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Why, Where and How to Find Buck Deer in Funnels Day 5: Learning How Habitat Changes Create Funnels Deer Use

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Editor’s Note: Although the time is near the middle of February, several states still are having deer season. Next year, you can plan to hunt in Delaware, Texas, Rhode Island, Ohio, Louisiana, Pennsylvania and Maryland until the end of January. The states holding February deer hunts, include:
* my home state of Alabama with some sections of the state still in rutting season. Alabama’s deer season ends in mid-February;
* Mississippi, where you can hunt with primitive weapons (archery and muzzleloaders) until mid-March, in parts of the state;
* Florida’s Panhandle where deer season lasts until February 23;
* Arkansas with a season ending the end of February; and
* Virginia with its urban archery hunts primarily on private lands to try to reduce suburban yard damage and deer-car collisions that doesn’t end until March 29th.

Some years ago, I asked Dr. Larry Marchinton, retired professor of wildlife sciences at the University of Georgia, who has studied and researched white-tailed deer for years, “If you only could pick one area where you think your odds were best for taking a buck, what would that area be like, and why would you pick that one site?” Marchinton didn’t hesitate when he answered, “To take a buck at any time of the year, your odds are best when you’re hunting a funnel.”

Once you locate deer feeding on agriculture, often you can identify the main trail leading into that agricultural field. Generally, many hunters will put their tree stands there. However, if you’ll follow that main trail back into the woods, you may pinpoint a place where two or three trails come together, perhaps at a creek crossing or some other type of funnel. If you put your tree stand within range of your bow or your gun at a creek crossing or where those trails come together, you often may see three times as many deer, which will improve dramatically your chances of bagging a really-nice buck.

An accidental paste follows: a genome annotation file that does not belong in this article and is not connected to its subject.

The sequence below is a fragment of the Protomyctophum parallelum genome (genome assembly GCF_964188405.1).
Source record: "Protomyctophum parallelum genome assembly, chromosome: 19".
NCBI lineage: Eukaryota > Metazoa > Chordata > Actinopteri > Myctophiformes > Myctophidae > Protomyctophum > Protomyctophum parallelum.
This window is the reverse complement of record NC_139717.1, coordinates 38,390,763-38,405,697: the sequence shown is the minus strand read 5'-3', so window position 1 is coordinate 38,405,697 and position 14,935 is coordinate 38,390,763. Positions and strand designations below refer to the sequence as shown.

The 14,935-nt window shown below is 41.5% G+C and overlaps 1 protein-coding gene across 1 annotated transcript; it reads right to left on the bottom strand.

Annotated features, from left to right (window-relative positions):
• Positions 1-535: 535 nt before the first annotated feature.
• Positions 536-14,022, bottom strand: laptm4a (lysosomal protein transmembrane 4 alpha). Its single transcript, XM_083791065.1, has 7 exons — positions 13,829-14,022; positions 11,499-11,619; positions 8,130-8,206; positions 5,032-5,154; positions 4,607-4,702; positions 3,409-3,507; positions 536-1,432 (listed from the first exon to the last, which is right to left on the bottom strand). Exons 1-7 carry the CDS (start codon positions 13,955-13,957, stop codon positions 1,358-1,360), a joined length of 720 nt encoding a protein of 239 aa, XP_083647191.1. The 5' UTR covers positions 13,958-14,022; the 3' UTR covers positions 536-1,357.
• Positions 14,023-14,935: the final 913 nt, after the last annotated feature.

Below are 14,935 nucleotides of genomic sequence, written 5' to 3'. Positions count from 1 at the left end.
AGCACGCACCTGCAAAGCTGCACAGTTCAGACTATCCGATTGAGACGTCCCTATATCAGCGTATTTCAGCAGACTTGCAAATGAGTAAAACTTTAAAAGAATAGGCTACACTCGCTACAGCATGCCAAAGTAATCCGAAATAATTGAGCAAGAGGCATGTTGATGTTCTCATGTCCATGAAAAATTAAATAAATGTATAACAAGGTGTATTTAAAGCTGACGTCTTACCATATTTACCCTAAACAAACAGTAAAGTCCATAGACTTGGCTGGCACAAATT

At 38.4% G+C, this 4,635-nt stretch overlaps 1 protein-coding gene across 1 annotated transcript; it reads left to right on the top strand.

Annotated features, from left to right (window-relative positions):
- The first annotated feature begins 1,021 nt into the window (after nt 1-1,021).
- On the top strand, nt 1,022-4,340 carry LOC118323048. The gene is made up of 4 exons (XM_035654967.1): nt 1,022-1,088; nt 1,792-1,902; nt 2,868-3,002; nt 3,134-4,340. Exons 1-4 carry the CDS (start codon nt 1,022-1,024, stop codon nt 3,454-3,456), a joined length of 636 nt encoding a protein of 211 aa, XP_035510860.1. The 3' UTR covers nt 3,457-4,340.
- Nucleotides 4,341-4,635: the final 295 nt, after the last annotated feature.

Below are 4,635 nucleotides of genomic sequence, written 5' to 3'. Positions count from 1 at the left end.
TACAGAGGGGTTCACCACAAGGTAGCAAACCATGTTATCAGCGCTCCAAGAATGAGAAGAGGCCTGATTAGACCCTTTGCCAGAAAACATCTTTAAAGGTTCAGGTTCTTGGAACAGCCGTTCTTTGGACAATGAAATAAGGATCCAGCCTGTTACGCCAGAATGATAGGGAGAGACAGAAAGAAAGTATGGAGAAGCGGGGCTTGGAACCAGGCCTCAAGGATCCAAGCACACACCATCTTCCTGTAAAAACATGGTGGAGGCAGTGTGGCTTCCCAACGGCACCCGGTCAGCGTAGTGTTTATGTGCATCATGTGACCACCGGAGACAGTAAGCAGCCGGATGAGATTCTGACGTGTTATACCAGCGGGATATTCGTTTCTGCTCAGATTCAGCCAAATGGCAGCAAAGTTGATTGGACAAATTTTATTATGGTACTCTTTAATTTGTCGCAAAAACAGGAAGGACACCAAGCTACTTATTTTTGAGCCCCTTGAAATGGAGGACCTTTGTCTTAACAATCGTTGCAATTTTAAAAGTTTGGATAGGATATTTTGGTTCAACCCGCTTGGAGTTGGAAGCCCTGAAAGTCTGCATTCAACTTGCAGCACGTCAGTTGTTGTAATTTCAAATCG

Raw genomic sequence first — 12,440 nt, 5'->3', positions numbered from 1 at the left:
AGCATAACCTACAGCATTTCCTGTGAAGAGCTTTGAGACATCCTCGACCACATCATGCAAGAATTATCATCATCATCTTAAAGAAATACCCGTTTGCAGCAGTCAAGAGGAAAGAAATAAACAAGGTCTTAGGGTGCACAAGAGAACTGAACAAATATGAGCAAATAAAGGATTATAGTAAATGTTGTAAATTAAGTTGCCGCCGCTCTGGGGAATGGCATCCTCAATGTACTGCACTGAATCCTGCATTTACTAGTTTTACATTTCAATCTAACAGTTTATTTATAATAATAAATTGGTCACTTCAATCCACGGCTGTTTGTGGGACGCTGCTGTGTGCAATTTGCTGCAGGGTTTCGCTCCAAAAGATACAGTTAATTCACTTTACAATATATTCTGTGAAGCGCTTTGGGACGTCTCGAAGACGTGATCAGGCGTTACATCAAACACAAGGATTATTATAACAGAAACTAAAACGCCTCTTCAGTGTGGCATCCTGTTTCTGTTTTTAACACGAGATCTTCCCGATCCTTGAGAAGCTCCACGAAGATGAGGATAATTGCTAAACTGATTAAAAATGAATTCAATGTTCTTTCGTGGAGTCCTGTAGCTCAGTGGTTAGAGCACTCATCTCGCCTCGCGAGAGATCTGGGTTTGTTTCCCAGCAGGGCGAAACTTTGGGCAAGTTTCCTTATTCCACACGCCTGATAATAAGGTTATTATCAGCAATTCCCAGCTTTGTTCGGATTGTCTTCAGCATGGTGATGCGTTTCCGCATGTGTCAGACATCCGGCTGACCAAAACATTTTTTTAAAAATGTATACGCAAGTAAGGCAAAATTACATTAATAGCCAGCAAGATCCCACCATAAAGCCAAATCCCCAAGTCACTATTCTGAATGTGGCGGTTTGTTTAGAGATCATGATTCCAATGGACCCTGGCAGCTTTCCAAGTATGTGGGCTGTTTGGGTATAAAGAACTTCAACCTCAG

To locate a funnel easily, look at an aerial photo of the land you hunt, or fly-over that land in an airplane. Then you quickly and easily can spot habitat changes that create funnels and scout those areas for deer tracks and trails which will enable you to …
* concentrate deer movement;
* enable you to get the most deer within range; and
* provide places where you most likely will see deer at this time of the year.
The more funnels you pinpoint on the property you hunt, and the more you learn about when, how and where to hunt those funnels, the more success you’ll have hunting deer throughout the entire deer season.

To learn more about hunting deer, check out John E. Phillips’ book, available in Kindle, print and Audible versions, “How to Hunt Deer Up Close: With Bows, Rifles, Muzzleloaders and Crossbows” (http://amzn.to/11dJRu8). You may have to copy and paste this link into your browser. (When you click on this book, notice on the left where Amazon says you can read 10% of the book for free, and you can listen to 10% for free).

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